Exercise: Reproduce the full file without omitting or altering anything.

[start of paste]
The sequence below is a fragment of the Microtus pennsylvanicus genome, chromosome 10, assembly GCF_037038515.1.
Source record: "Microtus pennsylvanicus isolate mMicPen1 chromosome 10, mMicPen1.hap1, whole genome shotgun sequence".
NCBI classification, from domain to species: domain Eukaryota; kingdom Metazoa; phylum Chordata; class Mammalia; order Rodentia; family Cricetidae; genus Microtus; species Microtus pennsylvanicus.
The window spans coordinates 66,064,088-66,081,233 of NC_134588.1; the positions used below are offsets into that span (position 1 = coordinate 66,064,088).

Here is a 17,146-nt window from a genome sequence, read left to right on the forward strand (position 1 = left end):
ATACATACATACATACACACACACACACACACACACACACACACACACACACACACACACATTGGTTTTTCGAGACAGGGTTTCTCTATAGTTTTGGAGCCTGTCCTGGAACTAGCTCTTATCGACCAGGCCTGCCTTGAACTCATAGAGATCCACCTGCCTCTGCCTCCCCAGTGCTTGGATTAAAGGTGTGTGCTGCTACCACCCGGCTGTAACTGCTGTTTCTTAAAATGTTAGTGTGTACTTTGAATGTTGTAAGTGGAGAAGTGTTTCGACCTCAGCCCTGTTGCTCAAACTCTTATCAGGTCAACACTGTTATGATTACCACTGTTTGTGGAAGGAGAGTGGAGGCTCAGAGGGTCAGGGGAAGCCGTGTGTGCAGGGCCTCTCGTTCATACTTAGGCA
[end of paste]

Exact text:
The sequence below is a fragment of the Microtus pennsylvanicus genome, chromosome 10, assembly GCF_037038515.1.
Source record: "Microtus pennsylvanicus isolate mMicPen1 chromosome 10, mMicPen1.hap1, whole genome shotgun sequence".
NCBI classification, from domain to species: domain Eukaryota; kingdom Metazoa; phylum Chordata; class Mammalia; order Rodentia; family Cricetidae; genus Microtus; species Microtus pennsylvanicus.
The window spans coordinates 66,064,088-66,081,233 of NC_134588.1; the positions used below are offsets into that span (position 1 = coordinate 66,064,088).

Here is a 17,146-nt window from a genome sequence, read left to right on the forward strand (position 1 = left end):
ATACATACATACATACACACACACACACACACACACACACACACACACACACACACACACATTGGTTTTTCGAGACAGGGTTTCTCTATAGTTTTGGAGCCTGTCCTGGAACTAGCTCTTATCGACCAGGCCTGCCTTGAACTCATAGAGATCCACCTGCCTCTGCCTCCCCAGTGCTTGGATTAAAGGTGTGTGCTGCTACCACCCGGCTGTAACTGCTGTTTCTTAAAATGTTAGTGTGTACTTTGAATGTTGTAAGTGGAGAAGTGTTTCGACCTCAGCCCTGTTGCTCAAACTCTTATCAGGTCAACACTGTTATGATTACCACTGTTTGTGGAAGGAGAGTGGAGGCTCAGAGGGTCAGGGGAAGCCGTGTGTGCAGGGCCTCTCGTTCATACTTAGGCA